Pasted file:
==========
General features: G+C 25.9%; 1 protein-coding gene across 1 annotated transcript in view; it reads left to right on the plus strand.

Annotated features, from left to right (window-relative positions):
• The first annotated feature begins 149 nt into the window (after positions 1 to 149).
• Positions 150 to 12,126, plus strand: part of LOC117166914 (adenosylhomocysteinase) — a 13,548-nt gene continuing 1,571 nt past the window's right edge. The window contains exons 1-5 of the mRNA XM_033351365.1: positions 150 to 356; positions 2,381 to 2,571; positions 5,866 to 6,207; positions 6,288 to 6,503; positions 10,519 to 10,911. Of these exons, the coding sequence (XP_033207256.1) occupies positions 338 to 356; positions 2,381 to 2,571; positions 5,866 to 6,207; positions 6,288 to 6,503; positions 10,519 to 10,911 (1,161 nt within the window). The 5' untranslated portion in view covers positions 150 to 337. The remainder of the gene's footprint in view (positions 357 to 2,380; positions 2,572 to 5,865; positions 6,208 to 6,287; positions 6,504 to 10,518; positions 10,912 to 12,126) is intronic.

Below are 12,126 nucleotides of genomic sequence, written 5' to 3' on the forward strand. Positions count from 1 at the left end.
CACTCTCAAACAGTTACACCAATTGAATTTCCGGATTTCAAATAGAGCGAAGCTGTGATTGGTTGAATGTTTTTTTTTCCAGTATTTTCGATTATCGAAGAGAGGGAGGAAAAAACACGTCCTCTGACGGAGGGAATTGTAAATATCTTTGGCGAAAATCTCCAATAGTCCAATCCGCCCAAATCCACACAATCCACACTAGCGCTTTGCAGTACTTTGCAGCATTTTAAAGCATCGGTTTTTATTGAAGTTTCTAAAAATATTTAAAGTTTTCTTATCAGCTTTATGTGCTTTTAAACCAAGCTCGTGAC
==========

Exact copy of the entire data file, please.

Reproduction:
General features: G+C 25.9%; 1 protein-coding gene across 1 annotated transcript in view; it reads left to right on the plus strand.

Annotated features, from left to right (window-relative positions):
• The first annotated feature begins 149 nt into the window (after positions 1 to 149).
• Positions 150 to 12,126, plus strand: part of LOC117166914 (adenosylhomocysteinase) — a 13,548-nt gene continuing 1,571 nt past the window's right edge. The window contains exons 1-5 of the mRNA XM_033351365.1: positions 150 to 356; positions 2,381 to 2,571; positions 5,866 to 6,207; positions 6,288 to 6,503; positions 10,519 to 10,911. Of these exons, the coding sequence (XP_033207256.1) occupies positions 338 to 356; positions 2,381 to 2,571; positions 5,866 to 6,207; positions 6,288 to 6,503; positions 10,519 to 10,911 (1,161 nt within the window). The 5' untranslated portion in view covers positions 150 to 337. The remainder of the gene's footprint in view (positions 357 to 2,380; positions 2,572 to 5,865; positions 6,208 to 6,287; positions 6,504 to 10,518; positions 10,912 to 12,126) is intronic.

Below are 12,126 nucleotides of genomic sequence, written 5' to 3' on the forward strand. Positions count from 1 at the left end.
CACTCTCAAACAGTTACACCAATTGAATTTCCGGATTTCAAATAGAGCGAAGCTGTGATTGGTTGAATGTTTTTTTTTCCAGTATTTTCGATTATCGAAGAGAGGGAGGAAAAAACACGTCCTCTGACGGAGGGAATTGTAAATATCTTTGGCGAAAATCTCCAATAGTCCAATCCGCCCAAATCCACACAATCCACACTAGCGCTTTGCAGTACTTTGCAGCATTTTAAAGCATCGGTTTTTATTGAAGTTTCTAAAAATATTTAAAGTTTTCTTATCAGCTTTATGTGCTTTTAAACCAAGCTCGTGAC